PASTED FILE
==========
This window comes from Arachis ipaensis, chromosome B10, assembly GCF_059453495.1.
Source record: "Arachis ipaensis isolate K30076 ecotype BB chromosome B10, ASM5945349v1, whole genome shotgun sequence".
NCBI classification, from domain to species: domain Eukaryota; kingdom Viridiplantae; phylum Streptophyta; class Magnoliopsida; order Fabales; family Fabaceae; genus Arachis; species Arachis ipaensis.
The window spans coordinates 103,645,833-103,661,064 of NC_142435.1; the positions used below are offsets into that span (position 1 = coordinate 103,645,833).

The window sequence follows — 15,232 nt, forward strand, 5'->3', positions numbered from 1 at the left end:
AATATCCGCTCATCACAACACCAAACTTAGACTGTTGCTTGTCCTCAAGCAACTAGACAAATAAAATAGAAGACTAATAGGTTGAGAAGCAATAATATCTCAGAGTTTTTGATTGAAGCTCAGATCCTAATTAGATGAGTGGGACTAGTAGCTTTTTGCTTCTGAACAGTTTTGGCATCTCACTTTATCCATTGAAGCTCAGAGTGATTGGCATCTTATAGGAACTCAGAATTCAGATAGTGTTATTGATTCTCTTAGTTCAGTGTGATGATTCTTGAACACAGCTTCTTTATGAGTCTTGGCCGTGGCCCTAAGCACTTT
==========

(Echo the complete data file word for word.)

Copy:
This window comes from Arachis ipaensis, chromosome B10, assembly GCF_059453495.1.
Source record: "Arachis ipaensis isolate K30076 ecotype BB chromosome B10, ASM5945349v1, whole genome shotgun sequence".
NCBI classification, from domain to species: domain Eukaryota; kingdom Viridiplantae; phylum Streptophyta; class Magnoliopsida; order Fabales; family Fabaceae; genus Arachis; species Arachis ipaensis.
The window spans coordinates 103,645,833-103,661,064 of NC_142435.1; the positions used below are offsets into that span (position 1 = coordinate 103,645,833).

The window sequence follows — 15,232 nt, forward strand, 5'->3', positions numbered from 1 at the left end:
AATATCCGCTCATCACAACACCAAACTTAGACTGTTGCTTGTCCTCAAGCAACTAGACAAATAAAATAGAAGACTAATAGGTTGAGAAGCAATAATATCTCAGAGTTTTTGATTGAAGCTCAGATCCTAATTAGATGAGTGGGACTAGTAGCTTTTTGCTTCTGAACAGTTTTGGCATCTCACTTTATCCATTGAAGCTCAGAGTGATTGGCATCTTATAGGAACTCAGAATTCAGATAGTGTTATTGATTCTCTTAGTTCAGTGTGATGATTCTTGAACACAGCTTCTTTATGAGTCTTGGCCGTGGCCCTAAGCACTTT